Intermittent Or Constant: What's The Cheapest Way To Heat A Home?

Typically, the cheapest way to heat a home isn't necessarily the most comfortable. Image credit: Zvone /

Winter is coming for the Northern Hemisphere, bringing chilly mornings, crisp days, and cold snaps. Keeping your home warm during this time can be an unending battle between your cold tolerance and your bank balance. So, what is the cheapest way to heat a home without finding yourself frozen at your desk: short sharp blasts, or a low heat all day?

The answer really depends on your priorities, are you after all-day comfort or the most cost-effective way to get by?

Cheapest way to heat a home

According to the Energy Saving Trust, a British organization committed to energy conservation, the long-held myth that letting your heating trundle on all day at a lower heat is cheaper than switching it off and on again is indeed just that: a myth.

The cheapest way to heat a home is – and it seems obvious now – only having it on when you need it. That might mean setting a timer so it comes on just before you get out of bed and is off while you’re at the office, or simply activating the boiler when you find yourself getting chilly throughout the day if you work from home.

The clincher between the two approaches (all day vs intermittent) is that even well-insulated homes are always losing some heat. If you have your heating on for short blasts versus a marathon, you’re losing less heat overall.

All-day comfort

Finding the best way to heat your home is something of a Goldilocks conundrum, however, as the cheapest way to heat a home is, typically, not going to be the most comfortable. Short sharp bursts of heat when you need them may be the cost-effective way to stop your belongings from freezing – but the approach invites periods of cool which, upon sudden warming, can generate condensation.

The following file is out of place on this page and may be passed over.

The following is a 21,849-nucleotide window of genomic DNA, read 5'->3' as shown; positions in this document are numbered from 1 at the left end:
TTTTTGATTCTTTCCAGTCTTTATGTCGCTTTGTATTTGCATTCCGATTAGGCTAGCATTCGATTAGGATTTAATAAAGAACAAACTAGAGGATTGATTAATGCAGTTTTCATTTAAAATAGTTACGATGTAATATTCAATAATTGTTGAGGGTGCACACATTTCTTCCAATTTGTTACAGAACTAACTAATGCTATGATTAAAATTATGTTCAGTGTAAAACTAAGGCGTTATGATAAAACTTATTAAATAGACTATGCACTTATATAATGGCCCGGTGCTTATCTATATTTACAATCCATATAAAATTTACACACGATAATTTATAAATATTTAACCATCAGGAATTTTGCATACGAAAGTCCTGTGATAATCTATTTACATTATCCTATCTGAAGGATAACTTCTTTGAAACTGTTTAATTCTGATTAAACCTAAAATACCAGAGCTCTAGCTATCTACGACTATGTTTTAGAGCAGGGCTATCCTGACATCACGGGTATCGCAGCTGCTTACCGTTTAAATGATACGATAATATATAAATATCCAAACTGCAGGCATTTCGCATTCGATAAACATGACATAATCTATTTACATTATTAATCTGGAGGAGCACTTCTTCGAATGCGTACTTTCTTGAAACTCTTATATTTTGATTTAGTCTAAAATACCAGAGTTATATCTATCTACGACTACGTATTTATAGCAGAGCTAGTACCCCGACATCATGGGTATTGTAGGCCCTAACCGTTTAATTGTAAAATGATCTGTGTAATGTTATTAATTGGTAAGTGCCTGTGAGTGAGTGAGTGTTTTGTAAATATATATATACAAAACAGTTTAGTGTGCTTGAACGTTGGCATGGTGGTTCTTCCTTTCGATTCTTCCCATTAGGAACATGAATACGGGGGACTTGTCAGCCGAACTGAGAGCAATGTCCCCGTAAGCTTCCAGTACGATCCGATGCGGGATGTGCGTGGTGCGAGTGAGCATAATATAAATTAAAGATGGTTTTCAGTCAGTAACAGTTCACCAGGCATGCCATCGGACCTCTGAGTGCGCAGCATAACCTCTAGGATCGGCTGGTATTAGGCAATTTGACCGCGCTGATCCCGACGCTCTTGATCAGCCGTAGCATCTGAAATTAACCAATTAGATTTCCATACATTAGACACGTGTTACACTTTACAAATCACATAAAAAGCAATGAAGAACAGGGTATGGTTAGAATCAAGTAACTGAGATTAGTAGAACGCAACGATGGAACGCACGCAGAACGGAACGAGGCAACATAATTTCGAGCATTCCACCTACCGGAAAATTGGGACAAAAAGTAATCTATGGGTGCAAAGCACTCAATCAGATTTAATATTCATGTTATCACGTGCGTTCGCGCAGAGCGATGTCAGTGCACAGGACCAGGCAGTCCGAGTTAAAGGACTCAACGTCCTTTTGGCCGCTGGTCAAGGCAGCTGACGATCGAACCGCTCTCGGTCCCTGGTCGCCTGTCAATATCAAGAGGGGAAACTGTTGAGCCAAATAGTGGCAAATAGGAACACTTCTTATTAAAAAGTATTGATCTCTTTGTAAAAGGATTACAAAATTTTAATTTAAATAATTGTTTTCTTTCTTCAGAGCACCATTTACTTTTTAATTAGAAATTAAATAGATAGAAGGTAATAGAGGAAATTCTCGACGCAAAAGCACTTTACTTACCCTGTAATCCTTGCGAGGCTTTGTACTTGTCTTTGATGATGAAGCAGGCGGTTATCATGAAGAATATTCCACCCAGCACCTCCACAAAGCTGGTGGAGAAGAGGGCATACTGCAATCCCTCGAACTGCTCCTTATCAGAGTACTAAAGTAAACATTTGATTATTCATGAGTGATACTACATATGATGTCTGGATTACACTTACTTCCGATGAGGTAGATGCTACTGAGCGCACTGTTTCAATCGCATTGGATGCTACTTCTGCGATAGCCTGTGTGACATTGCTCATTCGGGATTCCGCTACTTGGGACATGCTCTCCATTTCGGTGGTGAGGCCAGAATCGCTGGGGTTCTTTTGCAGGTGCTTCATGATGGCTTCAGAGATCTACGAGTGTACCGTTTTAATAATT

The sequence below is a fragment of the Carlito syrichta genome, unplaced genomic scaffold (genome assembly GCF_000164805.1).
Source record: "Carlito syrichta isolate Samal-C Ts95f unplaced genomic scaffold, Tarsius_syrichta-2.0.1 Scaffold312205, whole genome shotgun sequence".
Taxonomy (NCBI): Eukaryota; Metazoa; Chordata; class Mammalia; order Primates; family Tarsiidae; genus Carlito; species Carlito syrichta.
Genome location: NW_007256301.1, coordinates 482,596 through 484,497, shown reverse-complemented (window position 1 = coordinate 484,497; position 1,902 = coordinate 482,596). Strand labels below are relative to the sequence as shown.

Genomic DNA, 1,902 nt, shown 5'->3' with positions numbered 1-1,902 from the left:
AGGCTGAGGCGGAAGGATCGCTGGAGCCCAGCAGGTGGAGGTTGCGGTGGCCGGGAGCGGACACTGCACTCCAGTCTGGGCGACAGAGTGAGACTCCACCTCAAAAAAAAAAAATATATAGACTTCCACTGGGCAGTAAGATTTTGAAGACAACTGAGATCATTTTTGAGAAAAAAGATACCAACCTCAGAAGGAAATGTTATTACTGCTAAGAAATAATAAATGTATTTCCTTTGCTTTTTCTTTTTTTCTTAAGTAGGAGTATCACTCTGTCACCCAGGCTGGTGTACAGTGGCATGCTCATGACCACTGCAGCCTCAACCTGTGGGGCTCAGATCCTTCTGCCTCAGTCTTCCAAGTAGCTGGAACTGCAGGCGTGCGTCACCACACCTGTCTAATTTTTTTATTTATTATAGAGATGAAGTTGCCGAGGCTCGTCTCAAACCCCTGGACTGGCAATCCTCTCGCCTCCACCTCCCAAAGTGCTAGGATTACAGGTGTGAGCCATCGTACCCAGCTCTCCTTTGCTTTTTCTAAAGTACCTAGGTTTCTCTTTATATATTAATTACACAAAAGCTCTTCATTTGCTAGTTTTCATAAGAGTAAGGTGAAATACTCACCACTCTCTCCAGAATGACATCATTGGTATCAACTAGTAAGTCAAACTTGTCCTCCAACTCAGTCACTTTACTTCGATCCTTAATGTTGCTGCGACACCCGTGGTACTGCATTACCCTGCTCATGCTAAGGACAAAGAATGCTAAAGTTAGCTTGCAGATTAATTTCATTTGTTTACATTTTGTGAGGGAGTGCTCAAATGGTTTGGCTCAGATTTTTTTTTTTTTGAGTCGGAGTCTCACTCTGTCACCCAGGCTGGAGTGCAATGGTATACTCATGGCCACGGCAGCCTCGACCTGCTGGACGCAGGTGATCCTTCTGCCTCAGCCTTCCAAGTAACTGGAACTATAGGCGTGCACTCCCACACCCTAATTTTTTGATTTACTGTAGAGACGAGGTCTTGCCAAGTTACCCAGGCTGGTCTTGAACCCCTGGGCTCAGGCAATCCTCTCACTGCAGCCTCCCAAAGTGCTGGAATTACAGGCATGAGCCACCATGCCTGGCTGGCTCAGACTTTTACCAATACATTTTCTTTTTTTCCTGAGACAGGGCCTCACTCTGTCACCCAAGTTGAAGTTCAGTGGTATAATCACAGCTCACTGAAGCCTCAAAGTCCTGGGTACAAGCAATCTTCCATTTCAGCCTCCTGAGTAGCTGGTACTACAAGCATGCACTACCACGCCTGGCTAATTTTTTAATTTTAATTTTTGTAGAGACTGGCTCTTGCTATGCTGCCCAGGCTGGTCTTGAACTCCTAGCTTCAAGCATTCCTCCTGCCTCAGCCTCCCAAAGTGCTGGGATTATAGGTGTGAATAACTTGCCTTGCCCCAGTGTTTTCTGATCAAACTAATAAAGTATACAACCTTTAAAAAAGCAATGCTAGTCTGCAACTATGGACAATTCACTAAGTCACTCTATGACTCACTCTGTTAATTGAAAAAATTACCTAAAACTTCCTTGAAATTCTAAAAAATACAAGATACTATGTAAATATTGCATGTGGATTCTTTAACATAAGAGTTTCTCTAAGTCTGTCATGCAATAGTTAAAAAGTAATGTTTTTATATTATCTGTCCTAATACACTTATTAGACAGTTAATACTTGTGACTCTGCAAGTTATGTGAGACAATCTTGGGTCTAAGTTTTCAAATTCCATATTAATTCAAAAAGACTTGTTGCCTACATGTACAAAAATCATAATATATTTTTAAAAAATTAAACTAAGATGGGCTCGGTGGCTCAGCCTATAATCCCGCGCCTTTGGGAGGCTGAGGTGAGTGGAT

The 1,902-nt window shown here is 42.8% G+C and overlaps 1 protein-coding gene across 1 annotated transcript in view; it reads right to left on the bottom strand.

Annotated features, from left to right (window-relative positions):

This also means that you’re going to be a little chilly as you wait for the welcome warmth to get going, something that wouldn’t be a factor if you left the heating on all day at a lower temperature. The best approach for this is to crank your radiator valves to the highest setting while having your boiler output to a minimum, keeping things cheap, dry and lukewarm.

A statistician's SOLUTION

Scientists at the University of Southampton had a stab at the problem in a paper published in 2011, searching for a way of adaptively controlling a home heating system to try and reduce cost and carbon emissions at the same time using a smart grid. Their “home energy management agent” was programmed to learn the thermal properties of a home and employ the help of Gaussian processes to try and guess what was going to happen with the weather the following day. The kit then provided real-time feedback to the homeowner regarding their outgoing finances and carbon emission, allowing them to adjust their heating preferences accordingly.

Alternatively, you could just grab a blanket and a hot water bottle.

[H/T: Lad Bible]


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